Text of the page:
Project BOSAI introduced an early warning system which doesn’t rely on high-tech equipment. For example, in Saragoza, El Salvador, experts from Japan worked with local junior high-school students to make basic rain gauges, utilizing recycled bottles. When it rains, the villagers are asked to observe the amount of precipitation using the hand-made rain gauges and to record whatever happens around the community according to the amount of precipitation. If they steadily continue this, the villagers can obtain a “sustainable early warning system” built on meaningful data. The community can consult this data in subsequent rainstorms to know when the villagers as a whole should take action to prevent and reduce specific damage caused by storms and floods.
Building useful infrastructure from re-purposed waste materials
The coastal communities around the Cañas River in Costa Rica have suffered repeatedly from inundation. They require a large dike, strong enough to prevent flooding. This region is also home to sugar plant plantations that produce a lot of used tires as waste. Therefore, Project BOSAI, inspired by the initiative of local people, helped build a dike utilizing used tires as basic building materials. The community members learned the construction know-how, scientifically justified by Japanese experts, and can reproduce useful dikes as long as they can access used tires. Project BOSAI tries to share this know-how with other targeted countries as well.
Strengthening institutions for disaster reduction
Hurricane Ida struck the Central American isthmus in November 2009. It caused considerable damage to the region. However, the village of Las Ojas, El Salvador, a Project BOSAI pilot site, recorded no fatalities. As the hurricane approached the country, the villagers of Las Ojas could access the updated information emitted by Committee for Disaster Reduction of San Pedro Masahuat, whose local government covered the village Las Ojas, through a radio provided by Project BOSAI. The fact that some of the members of Committee for Disaster Reduction of San Pedro Masahuat had participated in JICA training programs in the past helped facilitate smooth communication between Las Ojas and the municipality. Sirens placed around the community, also provided by Project BOSAI, sounded two hours before the main storm came too close so that people had enough time to prepare themselves.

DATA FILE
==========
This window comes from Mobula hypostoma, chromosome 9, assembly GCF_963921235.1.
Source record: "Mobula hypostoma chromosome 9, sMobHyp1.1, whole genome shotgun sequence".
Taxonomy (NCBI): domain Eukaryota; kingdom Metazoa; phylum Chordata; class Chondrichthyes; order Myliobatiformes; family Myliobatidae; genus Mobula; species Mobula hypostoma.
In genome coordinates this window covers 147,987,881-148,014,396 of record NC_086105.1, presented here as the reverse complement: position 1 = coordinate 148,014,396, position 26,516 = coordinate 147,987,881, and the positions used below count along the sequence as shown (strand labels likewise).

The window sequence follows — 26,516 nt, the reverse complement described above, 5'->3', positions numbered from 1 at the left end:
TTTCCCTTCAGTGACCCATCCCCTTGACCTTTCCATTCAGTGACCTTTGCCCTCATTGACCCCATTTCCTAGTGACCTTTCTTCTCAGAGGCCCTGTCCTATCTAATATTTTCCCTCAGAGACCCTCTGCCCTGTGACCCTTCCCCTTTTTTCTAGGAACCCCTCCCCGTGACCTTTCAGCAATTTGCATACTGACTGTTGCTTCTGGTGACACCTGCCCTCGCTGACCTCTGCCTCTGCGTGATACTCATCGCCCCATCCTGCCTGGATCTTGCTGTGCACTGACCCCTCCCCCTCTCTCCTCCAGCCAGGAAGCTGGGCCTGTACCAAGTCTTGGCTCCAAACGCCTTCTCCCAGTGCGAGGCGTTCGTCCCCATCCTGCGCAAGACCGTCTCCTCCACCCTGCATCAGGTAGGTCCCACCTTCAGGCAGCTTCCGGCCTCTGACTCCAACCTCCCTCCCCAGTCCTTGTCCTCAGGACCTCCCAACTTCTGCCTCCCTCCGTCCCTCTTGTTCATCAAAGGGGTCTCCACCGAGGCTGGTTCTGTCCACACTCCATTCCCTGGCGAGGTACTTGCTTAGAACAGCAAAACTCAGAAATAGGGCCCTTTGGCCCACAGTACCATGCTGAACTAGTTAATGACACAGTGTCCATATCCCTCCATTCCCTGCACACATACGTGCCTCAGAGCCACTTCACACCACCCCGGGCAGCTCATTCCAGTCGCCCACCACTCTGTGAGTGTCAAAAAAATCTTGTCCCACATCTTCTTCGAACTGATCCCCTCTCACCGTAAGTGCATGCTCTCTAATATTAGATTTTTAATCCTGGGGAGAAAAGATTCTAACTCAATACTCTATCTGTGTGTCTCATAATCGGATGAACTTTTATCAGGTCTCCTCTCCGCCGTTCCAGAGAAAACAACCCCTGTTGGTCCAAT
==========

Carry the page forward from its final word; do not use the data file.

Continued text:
These examples demonstrate that the spirit of “learning to coexist with risk” has taken root in Central America. It is worthwhile to mention that what Project BOSAI introduced to recipient communities depended neither on expensive high-tech equipment nor on mega infrastructure, but focused on promoting knowledge sharing and inspiring local people. The fruits of the project remain important in the targeted sites, and the positive impact is expected to expand from the pilot sites to other regions. This kind of technology transfer can eventually foster growth in institutional and even personal capacities for prevention and reduction of disaster damage in the region as a whole. In this way, Japan’s foreign aid activities―including those based on the spirit of “aprendiendo a convivir con el riesgo”―draw upon some of the many lessons that Japanese society has learned through its own experiences with natural disasters and applies them to global disaster reduction efforts. Because human beings cannot escape frequent natural disasters, we must prepare ourselves in all ways possible prior to the events for the purpose of reducing the scale of damage and suffering. Japan believes that its own experiences should be shared as a common asset of human society, and therefore it strives to inspire people to adopt damage reduction practices by disseminating thought-provoking experiences. Japan is expected to continue this sort of intellectual contribution in its foreign aid.